It may not be as big as Christmas or New Year, but there’s no doubt about it---love it or hate it---it’s BIG.
Yes, it’s H.P. day ... and it’s global.
I wasn’t planning on posting about it, but it’s even infected me. And I say that because I reckon I’m immune (or resistant) to hype generally, and to dear old Harry in particular. I read the first book and may have started the second, and have enjoyed the films’ special effects well enough, but I’m no fan of the writing style J.K.R has adopted here for the same reason I never enjoyed most of Enid Blyton’s writing either (although definitely a fan of the Noddy books, which managed to scare and thrill me whenever Noddy's misadventures took him into the forest at night). All the same, I’ve got to admit I’m a fan of the J.K.Rowling/Harry Potter phenomenon. Love it.
Although many people look at me askance and some have even taken a step sideways when I’ve admitted I don’t like H.P. (as if they might be accused of associating with a heretic, as if I’ve denied the existence of god or, god forbid, declared myself a vegetarian), I relish the fact that here’s a book published for both children and adults, that people are ready to queue for, to spend decent money on, to jump into freezing lakes for, and that, beyond all else, has made reading a cool activity for one and all. All this.
My twenty-three year old daughter, home for a few days, had one question for me before she brought her train ticket: “Dad, do you think I’ll be able to get hold of a copy of Harry Potter?” And the first thing she did this morning was head into town to our tiny bookshop. There was no advertising on the window, no placard on the pavement inviting Potter fans to step inside, no copies of Deathly Hallows on the shelves, and she had to ask the owner if he had any to sell.
The hysteria surrounding the security of the book, the contracts demanding that none are released prematurely, makes itself felt in different ways I guess.
Our local bookseller mumbled something, reached under the counter and brought out a copy in a brown paper bag. He also slipped her a piece of folded paper. It had more the feel of a drug deal than a book purchase, but regardless of this she got the goods and is now ploughing through it. Has made page 190 as I post this. (And the piece of folded paper? A 20% discount off her next purchase. Good on him.)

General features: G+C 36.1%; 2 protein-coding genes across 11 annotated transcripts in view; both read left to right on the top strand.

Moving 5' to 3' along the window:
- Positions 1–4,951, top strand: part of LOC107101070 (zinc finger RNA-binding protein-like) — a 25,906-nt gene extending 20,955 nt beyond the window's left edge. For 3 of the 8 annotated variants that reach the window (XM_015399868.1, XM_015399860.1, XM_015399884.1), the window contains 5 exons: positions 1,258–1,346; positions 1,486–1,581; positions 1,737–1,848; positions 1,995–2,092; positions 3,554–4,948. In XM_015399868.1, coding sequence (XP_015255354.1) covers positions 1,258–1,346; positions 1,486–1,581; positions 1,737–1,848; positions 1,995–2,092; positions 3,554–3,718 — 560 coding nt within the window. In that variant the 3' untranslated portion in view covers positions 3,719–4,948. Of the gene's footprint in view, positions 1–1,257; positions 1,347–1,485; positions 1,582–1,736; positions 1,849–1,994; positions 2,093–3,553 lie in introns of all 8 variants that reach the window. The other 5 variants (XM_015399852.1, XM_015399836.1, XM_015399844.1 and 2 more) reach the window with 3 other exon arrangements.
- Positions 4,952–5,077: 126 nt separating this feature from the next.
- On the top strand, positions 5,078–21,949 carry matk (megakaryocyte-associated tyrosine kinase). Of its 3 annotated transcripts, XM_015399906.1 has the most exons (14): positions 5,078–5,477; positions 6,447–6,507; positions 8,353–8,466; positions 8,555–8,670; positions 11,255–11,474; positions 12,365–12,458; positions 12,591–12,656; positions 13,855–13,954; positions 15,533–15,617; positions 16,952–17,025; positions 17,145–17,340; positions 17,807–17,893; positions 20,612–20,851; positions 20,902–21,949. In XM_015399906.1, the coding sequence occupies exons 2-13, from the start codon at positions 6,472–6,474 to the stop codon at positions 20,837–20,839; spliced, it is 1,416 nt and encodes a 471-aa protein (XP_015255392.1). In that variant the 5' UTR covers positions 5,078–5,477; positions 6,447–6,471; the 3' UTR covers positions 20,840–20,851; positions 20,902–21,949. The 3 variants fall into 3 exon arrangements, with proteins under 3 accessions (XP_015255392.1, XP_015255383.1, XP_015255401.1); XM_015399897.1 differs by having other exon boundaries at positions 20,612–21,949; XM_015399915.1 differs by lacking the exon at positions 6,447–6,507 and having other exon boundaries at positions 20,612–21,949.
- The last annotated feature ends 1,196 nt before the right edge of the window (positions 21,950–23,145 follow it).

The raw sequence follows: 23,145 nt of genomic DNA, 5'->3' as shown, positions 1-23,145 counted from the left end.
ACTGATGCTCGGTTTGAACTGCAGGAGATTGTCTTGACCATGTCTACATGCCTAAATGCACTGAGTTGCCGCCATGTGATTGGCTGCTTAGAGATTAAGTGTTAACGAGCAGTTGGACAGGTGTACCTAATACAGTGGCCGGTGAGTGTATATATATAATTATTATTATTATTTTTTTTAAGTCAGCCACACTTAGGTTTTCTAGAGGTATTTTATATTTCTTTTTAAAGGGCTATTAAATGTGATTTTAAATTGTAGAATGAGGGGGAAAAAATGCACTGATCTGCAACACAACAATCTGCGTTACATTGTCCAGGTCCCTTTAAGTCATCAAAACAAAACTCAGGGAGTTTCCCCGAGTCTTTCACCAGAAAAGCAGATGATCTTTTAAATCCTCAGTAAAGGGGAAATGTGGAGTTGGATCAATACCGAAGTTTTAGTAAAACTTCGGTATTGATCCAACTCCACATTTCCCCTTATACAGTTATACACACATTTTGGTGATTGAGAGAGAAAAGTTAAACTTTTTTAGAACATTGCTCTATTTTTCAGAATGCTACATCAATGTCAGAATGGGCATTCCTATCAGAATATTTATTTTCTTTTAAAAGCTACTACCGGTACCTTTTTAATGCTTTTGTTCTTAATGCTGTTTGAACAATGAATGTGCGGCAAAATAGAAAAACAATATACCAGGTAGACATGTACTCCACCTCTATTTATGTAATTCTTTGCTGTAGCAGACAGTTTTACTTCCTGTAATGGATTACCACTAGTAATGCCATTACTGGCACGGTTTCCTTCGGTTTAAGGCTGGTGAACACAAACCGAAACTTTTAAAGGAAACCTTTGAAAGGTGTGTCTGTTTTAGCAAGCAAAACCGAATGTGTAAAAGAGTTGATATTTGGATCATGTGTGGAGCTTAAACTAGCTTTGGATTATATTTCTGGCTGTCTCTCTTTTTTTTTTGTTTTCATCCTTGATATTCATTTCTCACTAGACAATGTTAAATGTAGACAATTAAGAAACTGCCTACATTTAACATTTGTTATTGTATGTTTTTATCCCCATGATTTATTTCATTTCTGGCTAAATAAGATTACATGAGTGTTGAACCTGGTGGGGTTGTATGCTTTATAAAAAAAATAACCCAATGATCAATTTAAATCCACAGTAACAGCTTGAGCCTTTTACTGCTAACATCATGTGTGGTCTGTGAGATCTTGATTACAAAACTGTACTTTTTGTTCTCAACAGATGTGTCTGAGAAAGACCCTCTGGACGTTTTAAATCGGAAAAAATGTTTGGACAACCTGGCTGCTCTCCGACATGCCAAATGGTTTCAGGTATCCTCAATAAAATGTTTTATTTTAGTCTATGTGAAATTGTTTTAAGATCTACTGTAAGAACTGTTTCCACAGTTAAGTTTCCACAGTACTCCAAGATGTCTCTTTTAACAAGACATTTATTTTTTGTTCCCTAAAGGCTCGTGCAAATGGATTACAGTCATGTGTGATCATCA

In Canberra, where the temperature recently has hovered around 2 degrees, a man was so distraught when his Deathly Hallows reservation receipt blew into Lake Burley Griffin that he jumped in after it. Way to go! Unfortunately, when he was fished out, he’d failed to retrieve his receipt and was suffering from hypothermia and acute distress. To help him calm down apparently, a hospital doctor rang the bookshop to make sure they’d honour his lost receipt.
This all begs one question: What’s going to happen in the future? We might slightly change the way we celebrate Christmas or New Year from one year to the next, but we know they’ll come round again, sure as eggs is eggs. And as sure as golden eggs are golden eggs, isn’t it likely that someone somewhere will be desperately looking to repeat the phenomenon and introduce us soon to the next J.K.Rowling, the next Harry Potter? I hope so. I really do. Despite the hype. Because, whatever the genre, whatever the style, I love the fact that the publication of a book can create such a stir, and that someone will jump into a lake for the sake of a book. Good on you, J.K.